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Grow Food Instantly Without Soil Using This Method

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Getting into the world of hydroponics can be more than a little intimidating. If you’re new to this type of gardening and just want to get your feet wet (no pun intended), you don’t have to have an extensive growing system with complicated pumps, electricity, or miles of land. All you need is a few basic supplies, and you can get started growing your own food right away…no work required.

What is the Kratky method?

If you want to provide fresh food for your family, but you don’t have the time to invest in a large garden, the passive-hydroponic Kratky method is perfect for you. Named after horticulturist B.A. Kratky from the University of Hawaii (the person who developed it), this method takes the principles of more extensive hydroponics systems such as Deep Water Culture and simplifies the entire process. While most hydroponic setups are fairly intuitive, efficient, and easy to assemble, it can get a little confusing when you start delving into things like wicks, airstones, pumps, and electricity. 

The Kratky method eliminates the need for all of these. Plus, you don’t need to use soil, add nutrients to your water (after the initial setup), or even monitor your vegetables. All you have to do is set it up and forget about it until you are ready to harvest fresh food for your family. 

How it works

In a Deep Water Culture system, (which is the closest active-hydroponic comparison to the simplified Kratky method), you have a reservoir with a nutrient solution at the bottom. On top of the reservoir is a lid or a raft with a hole through it that houses your net pot, growing medium, and plant. In this system, the nutrient solution doesn’t touch the bottom of the net pot, but an airstone is used to create surface bubbles that break and deliver nutrients to the roots. Over time, the roots will reach down and touch the water, forming an extensive root system in the solution. The airstone will also help ensure that your plant’s roots get the oxygen that they need to develop.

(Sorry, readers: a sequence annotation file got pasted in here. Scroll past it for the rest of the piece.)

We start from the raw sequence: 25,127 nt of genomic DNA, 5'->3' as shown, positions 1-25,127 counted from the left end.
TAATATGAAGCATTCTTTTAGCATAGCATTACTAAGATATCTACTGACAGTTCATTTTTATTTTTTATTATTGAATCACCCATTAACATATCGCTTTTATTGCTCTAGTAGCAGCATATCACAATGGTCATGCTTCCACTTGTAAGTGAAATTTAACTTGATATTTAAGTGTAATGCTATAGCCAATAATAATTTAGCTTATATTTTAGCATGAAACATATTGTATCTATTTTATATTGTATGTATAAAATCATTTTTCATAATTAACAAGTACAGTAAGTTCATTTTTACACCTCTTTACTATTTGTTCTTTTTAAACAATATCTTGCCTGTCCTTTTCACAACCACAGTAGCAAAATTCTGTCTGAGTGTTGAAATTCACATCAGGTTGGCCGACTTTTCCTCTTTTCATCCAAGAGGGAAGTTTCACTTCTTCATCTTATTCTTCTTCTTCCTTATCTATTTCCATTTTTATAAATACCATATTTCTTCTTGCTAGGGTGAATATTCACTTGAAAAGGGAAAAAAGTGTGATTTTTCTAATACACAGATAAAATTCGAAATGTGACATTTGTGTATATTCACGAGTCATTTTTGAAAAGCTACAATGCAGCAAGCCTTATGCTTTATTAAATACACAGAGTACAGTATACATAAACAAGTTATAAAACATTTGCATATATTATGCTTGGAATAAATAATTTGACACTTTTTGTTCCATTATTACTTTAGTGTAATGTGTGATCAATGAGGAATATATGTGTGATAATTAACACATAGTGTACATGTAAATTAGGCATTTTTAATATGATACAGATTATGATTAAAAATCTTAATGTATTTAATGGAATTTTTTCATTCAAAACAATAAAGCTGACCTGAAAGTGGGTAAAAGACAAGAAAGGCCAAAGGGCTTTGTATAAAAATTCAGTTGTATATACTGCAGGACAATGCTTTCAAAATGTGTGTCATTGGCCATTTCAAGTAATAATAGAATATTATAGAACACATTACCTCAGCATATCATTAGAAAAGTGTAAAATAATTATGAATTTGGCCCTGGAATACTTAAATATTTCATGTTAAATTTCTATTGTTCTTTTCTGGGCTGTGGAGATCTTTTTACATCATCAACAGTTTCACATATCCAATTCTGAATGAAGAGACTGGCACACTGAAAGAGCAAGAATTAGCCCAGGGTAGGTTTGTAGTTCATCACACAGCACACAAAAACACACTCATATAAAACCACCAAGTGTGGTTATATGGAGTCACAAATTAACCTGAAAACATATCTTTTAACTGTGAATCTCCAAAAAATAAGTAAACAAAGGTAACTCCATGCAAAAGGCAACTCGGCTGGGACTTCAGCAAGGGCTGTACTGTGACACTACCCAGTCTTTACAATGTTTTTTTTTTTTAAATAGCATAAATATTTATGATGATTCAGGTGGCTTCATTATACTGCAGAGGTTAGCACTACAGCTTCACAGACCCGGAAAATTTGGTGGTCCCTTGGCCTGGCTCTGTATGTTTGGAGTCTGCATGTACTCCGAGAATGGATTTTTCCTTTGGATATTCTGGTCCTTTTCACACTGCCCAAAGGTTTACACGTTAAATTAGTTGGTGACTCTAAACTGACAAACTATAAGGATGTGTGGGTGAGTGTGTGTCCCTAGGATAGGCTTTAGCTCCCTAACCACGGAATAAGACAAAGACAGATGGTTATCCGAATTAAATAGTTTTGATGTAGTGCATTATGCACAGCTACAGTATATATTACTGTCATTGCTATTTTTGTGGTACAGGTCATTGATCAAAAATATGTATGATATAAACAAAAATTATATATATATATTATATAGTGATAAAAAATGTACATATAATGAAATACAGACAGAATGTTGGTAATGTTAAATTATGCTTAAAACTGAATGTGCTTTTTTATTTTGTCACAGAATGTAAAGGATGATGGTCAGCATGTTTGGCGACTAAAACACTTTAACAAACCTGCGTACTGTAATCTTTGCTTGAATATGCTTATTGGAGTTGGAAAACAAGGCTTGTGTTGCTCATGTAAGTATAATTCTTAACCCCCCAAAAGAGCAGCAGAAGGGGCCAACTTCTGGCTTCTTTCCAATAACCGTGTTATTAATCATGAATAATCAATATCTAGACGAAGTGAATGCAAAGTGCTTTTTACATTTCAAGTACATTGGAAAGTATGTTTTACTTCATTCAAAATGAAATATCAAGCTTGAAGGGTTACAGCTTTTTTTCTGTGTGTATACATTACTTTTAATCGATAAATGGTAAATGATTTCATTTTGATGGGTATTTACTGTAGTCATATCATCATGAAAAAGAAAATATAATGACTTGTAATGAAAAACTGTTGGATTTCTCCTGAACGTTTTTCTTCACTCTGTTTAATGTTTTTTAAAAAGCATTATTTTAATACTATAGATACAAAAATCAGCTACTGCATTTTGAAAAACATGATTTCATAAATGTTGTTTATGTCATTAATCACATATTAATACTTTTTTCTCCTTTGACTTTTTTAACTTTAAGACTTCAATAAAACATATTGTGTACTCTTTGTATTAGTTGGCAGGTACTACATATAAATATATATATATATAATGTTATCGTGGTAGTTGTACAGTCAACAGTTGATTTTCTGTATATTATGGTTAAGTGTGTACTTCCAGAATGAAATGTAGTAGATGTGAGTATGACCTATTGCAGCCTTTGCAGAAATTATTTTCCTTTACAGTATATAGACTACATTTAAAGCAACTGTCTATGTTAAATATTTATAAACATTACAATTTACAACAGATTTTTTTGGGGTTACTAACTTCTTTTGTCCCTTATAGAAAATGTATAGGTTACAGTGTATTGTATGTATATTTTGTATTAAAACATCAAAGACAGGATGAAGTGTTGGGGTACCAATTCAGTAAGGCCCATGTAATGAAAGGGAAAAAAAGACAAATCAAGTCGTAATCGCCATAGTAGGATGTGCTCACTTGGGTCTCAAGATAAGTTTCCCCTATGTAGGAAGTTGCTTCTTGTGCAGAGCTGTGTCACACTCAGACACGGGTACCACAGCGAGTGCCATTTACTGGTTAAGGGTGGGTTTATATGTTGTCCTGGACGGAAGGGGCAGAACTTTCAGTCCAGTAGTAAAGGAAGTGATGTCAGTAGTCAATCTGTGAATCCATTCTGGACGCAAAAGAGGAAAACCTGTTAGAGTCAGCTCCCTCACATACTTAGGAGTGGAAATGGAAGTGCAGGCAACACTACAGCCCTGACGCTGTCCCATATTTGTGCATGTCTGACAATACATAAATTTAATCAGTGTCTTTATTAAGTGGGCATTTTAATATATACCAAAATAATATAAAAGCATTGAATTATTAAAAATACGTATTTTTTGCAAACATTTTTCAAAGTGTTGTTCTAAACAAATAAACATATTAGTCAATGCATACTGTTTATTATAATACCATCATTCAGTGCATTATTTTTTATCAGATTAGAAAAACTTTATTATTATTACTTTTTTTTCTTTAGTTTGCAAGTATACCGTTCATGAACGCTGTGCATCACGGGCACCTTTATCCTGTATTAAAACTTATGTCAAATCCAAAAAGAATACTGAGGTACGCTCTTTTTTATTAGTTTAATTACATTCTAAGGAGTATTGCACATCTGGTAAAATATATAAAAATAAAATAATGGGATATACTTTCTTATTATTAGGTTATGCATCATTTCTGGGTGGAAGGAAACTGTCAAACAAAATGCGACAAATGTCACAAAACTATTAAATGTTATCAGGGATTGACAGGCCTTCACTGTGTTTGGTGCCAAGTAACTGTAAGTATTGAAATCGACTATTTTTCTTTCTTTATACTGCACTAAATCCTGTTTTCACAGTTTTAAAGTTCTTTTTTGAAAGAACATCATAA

The Kratky method follows virtually the same setup, with the key difference being that it doesn’t require an airstone. Instead of using bubbles to deliver nutrients to the young plant, the roots are partially submerged in the solution from the start. This means that the roots will always stay wet. As the plant grows and the roots reach down into the water, the liquid will begin to dissipate. Since you don’t refill the liquid, this will give the roots oxygen to thrive, creating an “air zone” that is essential for healthy growth.

Notes regarding the Kratky method

Use for leafy greens only

Keep in mind; the Kratky method is only effective for growing leafy greens such as spinach, kale, and lettuce, not other vegetables such as tomatoes or cucumbers. Because you are unable to control the nutrients the plant takes up, you cannot account for the heavier feeding required by these other plants to produce fruit. However, leafy greens are stable growers, meaning they require the same amount of nutrients from seedling to mature plant, making them the perfect choice for this hydroponic system.

Pay attention to pest control 

Unlike active hydroponic systems, the water isn’t moving at all during the growing process, and if you’ve ever experienced stagnant water, you know that it is prime territory for mosquitos. While you technically can use a Kratky system outdoors, you may want to reserve it for indoor use to prevent pests and heavy rainfall that can dilute the nutrient solution. You will also want to check in on it every once in a while to ensure that it hasn’t attracted anyway wayward bugs that managed to get into your home. 

Watch the water level

Most leafy greens that you grow in a Kratky system will be ready to harvest in just a few weeks if you want tender, baby greens. However, you can also wait until the water has been depleted before harvesting for a more mature taste. If for some reason, you want to continue growing the plant once the nutrient solution is gone, you can always add more. 

Use high-quality material

Not only should you ensure that your water, seeds, and hydroponics nutrients are good quality, but you will also want to start your system in a clean, sturdy container that you won’t mind having in your home for a while. The size of your container will depend on how many plants you want to grow, but it could be anything from a mason jar to a five-gallon bucket or a plastic tote. 

-Susan Patterson 

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